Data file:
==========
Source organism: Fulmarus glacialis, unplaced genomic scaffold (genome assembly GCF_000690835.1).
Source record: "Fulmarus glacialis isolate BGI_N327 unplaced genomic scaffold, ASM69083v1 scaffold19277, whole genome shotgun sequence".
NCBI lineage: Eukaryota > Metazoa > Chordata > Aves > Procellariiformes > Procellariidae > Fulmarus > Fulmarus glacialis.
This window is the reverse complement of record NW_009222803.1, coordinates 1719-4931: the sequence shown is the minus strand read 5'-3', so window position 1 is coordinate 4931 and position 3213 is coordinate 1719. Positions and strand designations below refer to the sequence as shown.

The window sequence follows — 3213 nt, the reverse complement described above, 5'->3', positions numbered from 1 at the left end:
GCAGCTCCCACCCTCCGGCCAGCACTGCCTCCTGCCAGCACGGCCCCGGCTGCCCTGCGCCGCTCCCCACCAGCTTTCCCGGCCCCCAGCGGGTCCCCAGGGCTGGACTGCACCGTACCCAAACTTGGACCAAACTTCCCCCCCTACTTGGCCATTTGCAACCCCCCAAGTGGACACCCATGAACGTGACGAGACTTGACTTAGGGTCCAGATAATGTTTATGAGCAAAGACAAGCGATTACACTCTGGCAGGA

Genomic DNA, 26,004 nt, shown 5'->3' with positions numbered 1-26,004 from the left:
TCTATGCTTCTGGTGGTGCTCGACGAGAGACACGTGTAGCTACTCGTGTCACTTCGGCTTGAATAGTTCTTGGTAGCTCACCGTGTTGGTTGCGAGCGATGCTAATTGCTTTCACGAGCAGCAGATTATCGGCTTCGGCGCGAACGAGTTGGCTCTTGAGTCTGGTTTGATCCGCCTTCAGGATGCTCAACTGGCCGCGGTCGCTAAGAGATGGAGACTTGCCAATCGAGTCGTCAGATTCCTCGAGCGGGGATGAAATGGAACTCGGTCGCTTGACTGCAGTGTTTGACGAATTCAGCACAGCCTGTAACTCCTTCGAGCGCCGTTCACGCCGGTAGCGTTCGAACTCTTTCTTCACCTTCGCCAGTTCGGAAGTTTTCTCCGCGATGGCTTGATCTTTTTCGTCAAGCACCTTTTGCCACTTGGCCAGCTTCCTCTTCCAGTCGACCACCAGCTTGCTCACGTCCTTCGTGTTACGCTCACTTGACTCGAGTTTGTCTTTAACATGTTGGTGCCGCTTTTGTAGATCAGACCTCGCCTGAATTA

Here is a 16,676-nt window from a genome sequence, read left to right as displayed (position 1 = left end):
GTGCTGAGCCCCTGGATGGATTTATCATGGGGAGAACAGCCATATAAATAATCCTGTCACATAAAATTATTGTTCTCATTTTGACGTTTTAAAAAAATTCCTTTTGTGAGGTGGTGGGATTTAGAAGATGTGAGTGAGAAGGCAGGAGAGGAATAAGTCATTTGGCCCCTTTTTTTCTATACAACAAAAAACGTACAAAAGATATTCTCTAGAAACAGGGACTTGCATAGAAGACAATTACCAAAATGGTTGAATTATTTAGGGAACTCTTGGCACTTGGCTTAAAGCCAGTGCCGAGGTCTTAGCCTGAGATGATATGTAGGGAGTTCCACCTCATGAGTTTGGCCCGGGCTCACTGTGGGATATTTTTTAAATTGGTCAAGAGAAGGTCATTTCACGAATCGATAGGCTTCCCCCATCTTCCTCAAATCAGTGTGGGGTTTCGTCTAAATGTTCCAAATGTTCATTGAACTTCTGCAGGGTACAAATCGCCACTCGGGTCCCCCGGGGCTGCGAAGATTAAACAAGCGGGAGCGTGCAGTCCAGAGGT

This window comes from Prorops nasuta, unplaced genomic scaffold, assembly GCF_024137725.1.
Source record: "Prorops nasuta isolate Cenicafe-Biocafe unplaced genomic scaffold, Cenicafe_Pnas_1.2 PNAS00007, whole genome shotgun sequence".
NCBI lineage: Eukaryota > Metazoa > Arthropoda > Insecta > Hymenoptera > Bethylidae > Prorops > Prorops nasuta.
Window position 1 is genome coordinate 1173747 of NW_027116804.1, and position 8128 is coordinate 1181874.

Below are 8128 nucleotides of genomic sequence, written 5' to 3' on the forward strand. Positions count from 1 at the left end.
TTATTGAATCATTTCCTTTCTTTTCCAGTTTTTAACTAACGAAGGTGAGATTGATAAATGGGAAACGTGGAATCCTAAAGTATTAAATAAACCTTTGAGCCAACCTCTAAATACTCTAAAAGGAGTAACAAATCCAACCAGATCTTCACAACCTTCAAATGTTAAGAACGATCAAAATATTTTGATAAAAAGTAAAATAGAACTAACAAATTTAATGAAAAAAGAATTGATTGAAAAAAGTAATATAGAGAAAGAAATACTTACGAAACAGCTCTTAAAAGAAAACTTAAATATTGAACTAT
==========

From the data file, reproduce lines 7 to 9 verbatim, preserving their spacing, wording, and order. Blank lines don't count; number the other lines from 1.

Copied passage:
Genomic DNA, 26,004 nt, shown 5'->3' with positions numbered 1-26,004 from the left:
TCTATGCTTCTGGTGGTGCTCGACGAGAGACACGTGTAGCTACTCGTGTCACTTCGGCTTGAATAGTTCTTGGTAGCTCACCGTGTTGGTTGCGAGCGATGCTAATTGCTTTCACGAGCAGCAGATTATCGGCTTCGGCGCGAACGAGTTGGCTCTTGAGTCTGGTTTGATCCGCCTTCAGGATGCTCAACTGGCCGCGGTCGCTAAGAGATGGAGACTTGCCAATCGAGTCGTCAGATTCCTCGAGCGGGGATGAAATGGAACTCGGTCGCTTGACTGCAGTGTTTGACGAATTCAGCACAGCCTGTAACTCCTTCGAGCGCCGTTCACGCCGGTAGCGTTCGAACTCTTTCTTCACCTTCGCCAGTTCGGAAGTTTTCTCCGCGATGGCTTGATCTTTTTCGTCAAGCACCTTTTGCCACTTGGCCAGCTTCCTCTTCCAGTCGACCACCAGCTTGCTCACGTCCTTCGTGTTACGCTCACTTGACTCGAGTTTGTCTTTAACATGTTGGTGCCGCTTTTGTAGATCAGACCTCGCCTGAATTA

Here is a 16,676-nt window from a genome sequence, read left to right as displayed (position 1 = left end):